Program. The concluding section discusses the broader implications of the
model for explaining differences in social protection across countries.


3.1. The Model

3.1.1. Assumptions
Workers derive their incomes from skills that can be either general or
speci¬c. Speci¬c skills are skills that are valuable only to a single ¬rm or to
a group of ¬rms (whether an industry or a sector), whereas general skills
are portable across all ¬rms. Three different employment situations, or
states of the world, are distinguished, each associated with distinct levels
of income. In State I, a worker is employed in a ¬rm that utilizes both his
or her speci¬c and general skills; in State II the worker is employed in a
¬rm that only utilizes his or her general skills; and in State III the worker
is unemployed (i.e., none of his skills are being utilized).
In State II, g de¬nes the market value of a worker™s general skills when
his or her speci¬c skills are not being used. In State I (when the speci¬c skills
are being used as well), the worker is paid s g, the value of his or her com-
bined speci¬c and general skills. A worker that has no speci¬c skills (s = 1)
is always employed at the market value of his or her general skills. The key
assumption is that general skills are marketable in all sectors of the econ-
omy, whereas speci¬c skills are marketable only in one sector (the size of
which is de¬ned by the speci¬city of skills).
In addition to market income, which includes both wage and non-
wage compensation, workers receive transfer income from the government,
78
Explaining Individual Social Policy Preferences


hereunder unemployment bene¬ts, healthcare bene¬ts, pensions, and other
forms of nonwage compensation. Although some of these bene¬ts are re-
ceived by people who are outside the labor market, what matters to the
argument is that they are viewed by workers as part of their compensation
(what in the neocorporatist literature is sometimes referred to as the “social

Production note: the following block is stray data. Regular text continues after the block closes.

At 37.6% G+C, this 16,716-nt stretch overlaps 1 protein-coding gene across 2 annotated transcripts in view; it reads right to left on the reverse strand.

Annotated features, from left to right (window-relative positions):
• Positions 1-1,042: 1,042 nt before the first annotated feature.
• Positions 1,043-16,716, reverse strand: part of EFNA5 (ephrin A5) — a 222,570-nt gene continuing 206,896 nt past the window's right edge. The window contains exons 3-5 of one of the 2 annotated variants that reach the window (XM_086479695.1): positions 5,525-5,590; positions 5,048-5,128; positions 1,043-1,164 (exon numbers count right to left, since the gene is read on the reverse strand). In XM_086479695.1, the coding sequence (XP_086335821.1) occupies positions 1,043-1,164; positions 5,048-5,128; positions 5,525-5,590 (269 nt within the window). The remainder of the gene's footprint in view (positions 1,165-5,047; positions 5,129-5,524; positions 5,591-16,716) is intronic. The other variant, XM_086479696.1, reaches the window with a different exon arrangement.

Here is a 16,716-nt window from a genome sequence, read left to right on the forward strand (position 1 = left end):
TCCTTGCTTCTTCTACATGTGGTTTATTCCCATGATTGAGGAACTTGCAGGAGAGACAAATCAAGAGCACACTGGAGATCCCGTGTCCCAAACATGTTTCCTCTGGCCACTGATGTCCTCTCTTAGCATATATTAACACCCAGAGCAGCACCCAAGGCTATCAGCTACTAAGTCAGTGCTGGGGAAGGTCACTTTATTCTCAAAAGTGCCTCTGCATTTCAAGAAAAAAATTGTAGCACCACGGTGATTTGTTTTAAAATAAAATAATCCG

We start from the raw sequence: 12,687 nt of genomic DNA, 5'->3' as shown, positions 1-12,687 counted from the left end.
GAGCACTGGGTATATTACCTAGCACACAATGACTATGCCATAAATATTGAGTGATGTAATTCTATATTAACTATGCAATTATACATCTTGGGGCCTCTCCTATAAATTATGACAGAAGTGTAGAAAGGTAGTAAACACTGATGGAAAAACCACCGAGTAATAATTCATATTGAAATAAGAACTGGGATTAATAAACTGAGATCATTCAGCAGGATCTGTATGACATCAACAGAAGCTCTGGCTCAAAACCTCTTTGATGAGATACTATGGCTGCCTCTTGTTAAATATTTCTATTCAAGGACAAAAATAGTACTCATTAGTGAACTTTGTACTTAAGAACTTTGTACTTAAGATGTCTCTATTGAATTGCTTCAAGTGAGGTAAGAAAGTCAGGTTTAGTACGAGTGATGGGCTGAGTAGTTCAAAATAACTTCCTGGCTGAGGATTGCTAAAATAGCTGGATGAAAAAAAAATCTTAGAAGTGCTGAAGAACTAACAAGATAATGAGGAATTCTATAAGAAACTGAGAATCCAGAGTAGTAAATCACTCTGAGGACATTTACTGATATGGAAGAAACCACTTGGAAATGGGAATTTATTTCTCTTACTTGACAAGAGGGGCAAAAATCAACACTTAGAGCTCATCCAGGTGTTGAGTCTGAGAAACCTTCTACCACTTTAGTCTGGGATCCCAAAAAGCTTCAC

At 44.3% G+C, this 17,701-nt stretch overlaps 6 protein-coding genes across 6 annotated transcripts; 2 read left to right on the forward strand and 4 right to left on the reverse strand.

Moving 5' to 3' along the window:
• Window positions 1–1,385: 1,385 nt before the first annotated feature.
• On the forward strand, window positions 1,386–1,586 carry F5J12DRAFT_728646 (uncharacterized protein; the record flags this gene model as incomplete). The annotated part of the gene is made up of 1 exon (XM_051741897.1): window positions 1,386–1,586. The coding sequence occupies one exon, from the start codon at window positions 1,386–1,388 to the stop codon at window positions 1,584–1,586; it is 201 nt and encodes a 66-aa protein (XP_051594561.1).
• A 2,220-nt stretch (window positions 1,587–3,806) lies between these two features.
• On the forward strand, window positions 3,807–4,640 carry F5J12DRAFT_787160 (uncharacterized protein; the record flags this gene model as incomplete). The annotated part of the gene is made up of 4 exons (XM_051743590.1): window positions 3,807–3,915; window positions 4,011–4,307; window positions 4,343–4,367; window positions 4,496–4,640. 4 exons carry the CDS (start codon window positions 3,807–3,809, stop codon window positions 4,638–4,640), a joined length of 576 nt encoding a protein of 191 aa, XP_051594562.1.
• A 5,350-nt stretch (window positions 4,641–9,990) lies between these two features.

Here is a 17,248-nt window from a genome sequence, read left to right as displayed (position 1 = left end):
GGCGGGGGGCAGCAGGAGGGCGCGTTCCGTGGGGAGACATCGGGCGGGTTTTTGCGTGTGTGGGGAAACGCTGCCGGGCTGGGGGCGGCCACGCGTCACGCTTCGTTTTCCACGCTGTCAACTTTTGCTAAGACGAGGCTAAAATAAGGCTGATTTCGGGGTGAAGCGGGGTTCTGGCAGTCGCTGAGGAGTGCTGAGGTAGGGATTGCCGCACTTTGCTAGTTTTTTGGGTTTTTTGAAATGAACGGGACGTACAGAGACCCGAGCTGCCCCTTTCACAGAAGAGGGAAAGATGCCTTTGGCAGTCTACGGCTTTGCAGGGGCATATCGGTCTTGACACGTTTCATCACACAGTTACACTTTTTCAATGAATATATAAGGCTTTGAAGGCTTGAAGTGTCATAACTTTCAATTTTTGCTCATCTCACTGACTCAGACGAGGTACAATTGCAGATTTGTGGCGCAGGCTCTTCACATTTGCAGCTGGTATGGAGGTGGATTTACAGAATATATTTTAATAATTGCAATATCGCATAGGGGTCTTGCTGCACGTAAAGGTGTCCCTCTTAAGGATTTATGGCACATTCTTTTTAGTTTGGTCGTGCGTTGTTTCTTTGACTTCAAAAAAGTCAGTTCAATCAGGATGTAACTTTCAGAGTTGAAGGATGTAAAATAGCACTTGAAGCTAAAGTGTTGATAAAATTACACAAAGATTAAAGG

wage”). Those who are most fearful of losing the labor market power of
their skills, and, hence, their ability to secure good health and pension plans
through their employer, will also be most concerned about guaranteeing a
high level of bene¬ts, even if the bene¬ts are “deferred” to the future.
Transfers are assumed to come in the form of a ¬‚at-rate payment, R,
which incorporates the idea in the Meltzer-Richard model that there is a
redistributive aspect to social protection.1 Following the terminology in
Chapter 1, one can distinguish between transfers that go to support the
income of employed workers, wage protection, and transfers that go to the
unemployed, unemployment protection. As the model is developed, we will
discuss what happens if R only goes to unemployment protection. But in
the main model, we will assume that all workers receive the same ¬‚at-rate
subsidy, which may simply be referred to as income protection. Employment
protection could be modeled as a probability of keeping a job where a worker™s
skills are fully utilized, and it will be considered separately in the empirical
analysis along with the other types of protection.
Transfers are paid out of a ¬‚at-rate tax (t) on all wages. Total per capita
receipts are T, and all receipts are spent on transfers (i.e., budgets are as-
sumed to be balanced). As in the Meltzer-Richard model, taxation is as-
sumed to create work disincentives, captured here by the following simple
labor supply function:

l(t) = 1/(1 + t) (3.1)

where l(t) is the number of hours worked or the intensity of effort (the
particular form of this function is chosen for mathematical convenience).
De¬ne w as average hourly pretax earnings. Then tax income per capita is

t·w
T = t · w · l(t) = =R (3.2)
1+t

1 This is also a realistic assumption with after-tax income distributed signi¬cantly more equally
than pre-tax income (see Gottschalk and Smeeding 2000; Huber and Stephens 2001; Bradley
et al. 2003).

79
Political Foundations of Social Policy

State I State II
(employed using specific (employed using only
State III
and general skills) general skills)